Not that we’re prepared to buy into certain social scientists’ parsing of generational differences, but if you go by some measures—including the ones bent on compressing designations of a “generation” to as few as 15 years—then this year would mark something of a milestone for 40 Under Forty:
As of 2021, and for nearly a decade to come, members of this elite group of young executives all hail from the Millennial Generation. Just as we bid adieu to the last Baby Boomers with the 40 Under Forty class of 2003, we now salute Generation X upon making its . . . generation exit.
Happily, Gen-X did not take all the talent with it on its way over the threshold, as the achievements of this year’s honorees clearly demonstrates. This accomplished field hails from the ranks of banks, law firms, wealth management and companies, insurance companies and health-care providers, construction and design firms, tech, transportation and real-estate concerns. They include owners, entrepreneurs, C-suiters, partners and principals from 40 distinctly different enterprises in the region.
In short, they bring a diversity of business backgrounds matching that of the broader regional economy itself.
As we roll steadily toward an alumni group 1,000 strong—we’ll get there with the Class of 2023—this impressive collection of executive-level talent has made its mark on more than business life. A key differentiator for recognition each year is the depth of commitment to civic and philanthropic endeavors—the kinds of activities that add strong fibers to the weave of healthy communities.
Accordingly, 40 Under Forty alumni can be found in surprisingly large numbers on the boards of the region’s leading civic organizations, non-profits and educational institutions, supporting school activities or coaching youth sports, and quite often, writing the big checks that keep those organizations sound.
Not to be name-droppers—well, no, precisely to be name-droppers—just consider some of the key business leaders in this region who were recognized as 40 Under Forty on their way up the organizational ladders:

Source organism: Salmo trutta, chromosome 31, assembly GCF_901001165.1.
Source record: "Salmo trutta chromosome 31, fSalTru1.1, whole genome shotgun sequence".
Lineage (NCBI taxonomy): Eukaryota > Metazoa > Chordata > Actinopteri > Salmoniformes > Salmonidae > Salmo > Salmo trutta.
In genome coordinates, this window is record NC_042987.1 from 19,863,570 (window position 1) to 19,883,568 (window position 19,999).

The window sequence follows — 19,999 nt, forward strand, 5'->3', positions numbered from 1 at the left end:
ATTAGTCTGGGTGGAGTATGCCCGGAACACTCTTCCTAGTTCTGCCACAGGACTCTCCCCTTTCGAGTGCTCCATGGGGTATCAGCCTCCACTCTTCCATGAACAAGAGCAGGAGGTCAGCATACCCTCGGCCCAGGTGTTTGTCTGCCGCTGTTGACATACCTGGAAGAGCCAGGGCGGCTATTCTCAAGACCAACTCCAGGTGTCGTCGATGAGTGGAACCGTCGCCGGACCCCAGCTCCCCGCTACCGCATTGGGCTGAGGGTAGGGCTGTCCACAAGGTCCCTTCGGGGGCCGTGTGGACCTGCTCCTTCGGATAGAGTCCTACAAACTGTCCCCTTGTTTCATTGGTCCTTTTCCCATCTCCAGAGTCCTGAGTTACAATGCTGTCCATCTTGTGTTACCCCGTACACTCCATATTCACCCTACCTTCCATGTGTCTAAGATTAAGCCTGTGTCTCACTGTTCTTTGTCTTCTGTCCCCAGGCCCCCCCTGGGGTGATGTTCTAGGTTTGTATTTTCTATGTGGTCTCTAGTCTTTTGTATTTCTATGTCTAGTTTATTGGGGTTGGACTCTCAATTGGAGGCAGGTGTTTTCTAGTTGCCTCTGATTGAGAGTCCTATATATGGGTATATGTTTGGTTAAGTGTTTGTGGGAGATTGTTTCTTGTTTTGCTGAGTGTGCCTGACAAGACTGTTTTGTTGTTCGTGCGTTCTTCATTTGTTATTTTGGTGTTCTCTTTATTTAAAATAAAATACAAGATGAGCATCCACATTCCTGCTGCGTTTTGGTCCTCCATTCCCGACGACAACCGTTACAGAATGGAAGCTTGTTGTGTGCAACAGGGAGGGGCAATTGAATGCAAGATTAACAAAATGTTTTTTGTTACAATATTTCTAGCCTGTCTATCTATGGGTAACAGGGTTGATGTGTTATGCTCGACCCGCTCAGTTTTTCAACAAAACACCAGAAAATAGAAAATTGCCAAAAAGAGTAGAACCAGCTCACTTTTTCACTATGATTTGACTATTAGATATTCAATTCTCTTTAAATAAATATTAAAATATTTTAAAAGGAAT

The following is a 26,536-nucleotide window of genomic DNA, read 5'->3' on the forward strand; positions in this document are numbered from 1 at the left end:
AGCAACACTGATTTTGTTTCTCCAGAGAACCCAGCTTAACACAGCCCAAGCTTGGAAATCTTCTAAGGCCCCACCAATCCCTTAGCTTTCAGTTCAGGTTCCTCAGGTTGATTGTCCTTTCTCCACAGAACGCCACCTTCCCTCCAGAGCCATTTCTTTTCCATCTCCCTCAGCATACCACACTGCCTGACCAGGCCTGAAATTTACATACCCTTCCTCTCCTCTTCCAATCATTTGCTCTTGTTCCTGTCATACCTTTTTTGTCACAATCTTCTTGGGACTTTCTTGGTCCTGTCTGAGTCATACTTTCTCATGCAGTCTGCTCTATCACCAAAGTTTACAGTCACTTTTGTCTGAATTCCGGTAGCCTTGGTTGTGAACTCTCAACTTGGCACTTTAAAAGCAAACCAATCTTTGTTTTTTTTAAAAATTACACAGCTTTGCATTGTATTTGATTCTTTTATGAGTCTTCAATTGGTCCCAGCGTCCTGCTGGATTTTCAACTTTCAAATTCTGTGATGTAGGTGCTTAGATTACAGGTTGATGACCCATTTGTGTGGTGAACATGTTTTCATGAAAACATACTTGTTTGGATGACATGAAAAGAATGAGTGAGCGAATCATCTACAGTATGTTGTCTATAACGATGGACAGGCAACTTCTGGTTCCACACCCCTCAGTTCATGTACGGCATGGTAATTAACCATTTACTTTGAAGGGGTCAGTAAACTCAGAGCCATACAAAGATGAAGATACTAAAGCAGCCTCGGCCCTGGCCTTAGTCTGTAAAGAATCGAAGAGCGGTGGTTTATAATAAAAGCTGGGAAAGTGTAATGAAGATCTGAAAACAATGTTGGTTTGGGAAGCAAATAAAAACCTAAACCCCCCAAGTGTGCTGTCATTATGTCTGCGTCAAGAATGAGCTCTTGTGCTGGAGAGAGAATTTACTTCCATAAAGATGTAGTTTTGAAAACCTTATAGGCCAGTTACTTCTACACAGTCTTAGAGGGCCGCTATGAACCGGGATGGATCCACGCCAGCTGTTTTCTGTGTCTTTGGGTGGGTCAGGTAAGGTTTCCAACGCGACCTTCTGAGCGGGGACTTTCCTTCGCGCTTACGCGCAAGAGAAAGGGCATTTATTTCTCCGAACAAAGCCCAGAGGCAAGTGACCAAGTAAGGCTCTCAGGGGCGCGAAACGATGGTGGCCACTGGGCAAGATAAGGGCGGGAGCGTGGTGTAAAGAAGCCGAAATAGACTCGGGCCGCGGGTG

That inaugural class of 1998 included the likes of Kevin Barth, now chairman at the second-largest locally headquartered bank, Commerce Bank; Sandy Kemper, the former UMB CEO who has made a ginormous fintech splash with C2FO; Keith Copaken of the Copaken Brooks commercial realty czars; Michael Carter, who leads the radio broadcast empire; hotelier Kevin Pistilli; philanthropy wizard Bob Dunn of the Dunn Family Foundation and JE Dunn Construction; former AMC Entertainment CEO Peter Brown; David Hall of Hallmark; appeals court judge Lisa White Hardwick—and that’s just a slice of it. That was—still is—an impressive, and influential group.
So impressive, in fact, that editors at the time didn’t think the achievements of that cohort could be matched; as a result, there was no Class of 1999. There quickly followed a realization that Kansas City was, indeed, brimming with young, emerging leaders. Since resumption of 40 Under Forty in 2000, the honor roll has been teeming with names that dominate business, civic and philanthropic life here today. Here are just a few:
Ladies and gentleman, those are but a few of the highlights from some of the earliest classes of 40 Under Forty. The years that followed gave us leaders like Peter Mallouk of Creative Planning, Neal Sharma of DEG and Marty Bicknell of Mariner Wealth Management, to name but a few more. Like their predecessors, they have gone on to build market-leading enterprises and change the course of business in this region.
Not to put any pressure on this year’s class—or those from preceding years—but the combined achievements of those honorees are a lot to live up to.
So we’re excited to be watching, and to see where each of our 40 Under Forty alums are headed in the years to come.